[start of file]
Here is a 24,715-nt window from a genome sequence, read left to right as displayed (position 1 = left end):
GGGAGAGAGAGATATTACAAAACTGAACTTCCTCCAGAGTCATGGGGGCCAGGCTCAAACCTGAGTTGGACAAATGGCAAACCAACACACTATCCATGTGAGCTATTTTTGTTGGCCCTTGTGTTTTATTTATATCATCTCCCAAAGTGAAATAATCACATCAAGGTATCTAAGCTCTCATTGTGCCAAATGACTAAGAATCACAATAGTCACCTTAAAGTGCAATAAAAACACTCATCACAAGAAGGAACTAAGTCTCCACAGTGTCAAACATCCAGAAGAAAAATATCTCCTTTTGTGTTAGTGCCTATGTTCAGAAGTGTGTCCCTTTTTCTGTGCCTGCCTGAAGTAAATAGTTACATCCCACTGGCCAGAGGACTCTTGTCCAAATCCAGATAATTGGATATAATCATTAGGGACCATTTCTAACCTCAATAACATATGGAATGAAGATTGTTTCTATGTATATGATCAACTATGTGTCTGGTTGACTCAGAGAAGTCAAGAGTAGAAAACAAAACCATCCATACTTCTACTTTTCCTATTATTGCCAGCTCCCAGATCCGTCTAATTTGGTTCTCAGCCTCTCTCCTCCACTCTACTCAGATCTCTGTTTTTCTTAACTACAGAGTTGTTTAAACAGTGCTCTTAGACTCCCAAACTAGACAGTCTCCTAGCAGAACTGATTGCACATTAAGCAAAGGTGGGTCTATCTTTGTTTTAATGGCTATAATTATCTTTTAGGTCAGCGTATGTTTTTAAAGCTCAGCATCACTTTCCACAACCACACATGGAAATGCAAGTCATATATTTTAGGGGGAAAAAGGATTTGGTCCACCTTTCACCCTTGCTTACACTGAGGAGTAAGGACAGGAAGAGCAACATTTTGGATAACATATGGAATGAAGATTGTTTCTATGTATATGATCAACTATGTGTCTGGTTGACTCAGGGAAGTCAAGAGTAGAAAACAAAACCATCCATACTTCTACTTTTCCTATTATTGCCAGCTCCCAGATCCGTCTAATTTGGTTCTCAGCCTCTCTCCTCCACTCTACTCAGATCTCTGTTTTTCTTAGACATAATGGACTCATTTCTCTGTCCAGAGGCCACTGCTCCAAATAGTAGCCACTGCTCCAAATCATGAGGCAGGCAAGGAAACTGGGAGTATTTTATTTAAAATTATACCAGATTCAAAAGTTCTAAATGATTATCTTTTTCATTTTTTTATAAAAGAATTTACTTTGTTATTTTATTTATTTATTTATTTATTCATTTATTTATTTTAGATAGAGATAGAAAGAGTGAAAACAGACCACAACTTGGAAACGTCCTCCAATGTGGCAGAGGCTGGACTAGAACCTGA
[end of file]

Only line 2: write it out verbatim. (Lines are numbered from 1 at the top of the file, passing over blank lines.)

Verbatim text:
GGGAGAGAGAGATATTACAAAACTGAACTTCCTCCAGAGTCATGGGGGCCAGGCTCAAACCTGAGTTGGACAAATGGCAAACCAACACACTATCCATGTGAGCTATTTTTGTTGGCCCTTGTGTTTTATTTATATCATCTCCCAAAGTGAAATAATCACATCAAGGTATCTAAGCTCTCATTGTGCCAAATGACTAAGAATCACAATAGTCACCTTAAAGTGCAATAAAAACACTCATCACAAGAAGGAACTAAGTCTCCACAGTGTCAAACATCCAGAAGAAAAATATCTCCTTTTGTGTTAGTGCCTATGTTCAGAAGTGTGTCCCTTTTTCTGTGCCTGCCTGAAGTAAATAGTTACATCCCACTGGCCAGAGGACTCTTGTCCAAATCCAGATAATTGGATATAATCATTAGGGACCATTTCTAACCTCAATAACATATGGAATGAAGATTGTTTCTATGTATATGATCAACTATGTGTCTGGTTGACTCAGAGAAGTCAAGAGTAGAAAACAAAACCATCCATACTTCTACTTTTCCTATTATTGCCAGCTCCCAGATCCGTCTAATTTGGTTCTCAGCCTCTCTCCTCCACTCTACTCAGATCTCTGTTTTTCTTAACTACAGAGTTGTTTAAACAGTGCTCTTAGACTCCCAAACTAGACAGTCTCCTAGCAGAACTGATTGCACATTAAGCAAAGGTGGGTCTATCTTTGTTTTAATGGCTATAATTATCTTTTAGGTCAGCGTATGTTTTTAAAGCTCAGCATCACTTTCCACAACCACACATGGAAATGCAAGTCATATATTTTAGGGGGAAAAAGGATTTGGTCCACCTTTCACCCTTGCTTACACTGAGGAGTAAGGACAGGAAGAGCAACATTTTGGATAACATATGGAATGAAGATTGTTTCTATGTATATGATCAACTATGTGTCTGGTTGACTCAGGGAAGTCAAGAGTAGAAAACAAAACCATCCATACTTCTACTTTTCCTATTATTGCCAGCTCCCAGATCCGTCTAATTTGGTTCTCAGCCTCTCTCCTCCACTCTACTCAGATCTCTGTTTTTCTTAGACATAATGGACTCATTTCTCTGTCCAGAGGCCACTGCTCCAAATAGTAGCCACTGCTCCAAATCATGAGGCAGGCAAGGAAACTGGGAGTATTTTATTTAAAATTATACCAGATTCAAAAGTTCTAAATGATTATCTTTTTCATTTTTTTATAAAAGAATTTACTTTGTTATTTTATTTATTTATTTATTTATTCATTTATTTATTTTAGATAGAGATAGAAAGAGTGAAAACAGACCACAACTTGGAAACGTCCTCCAATGTGGCAGAGGCTGGACTAGAACCTGA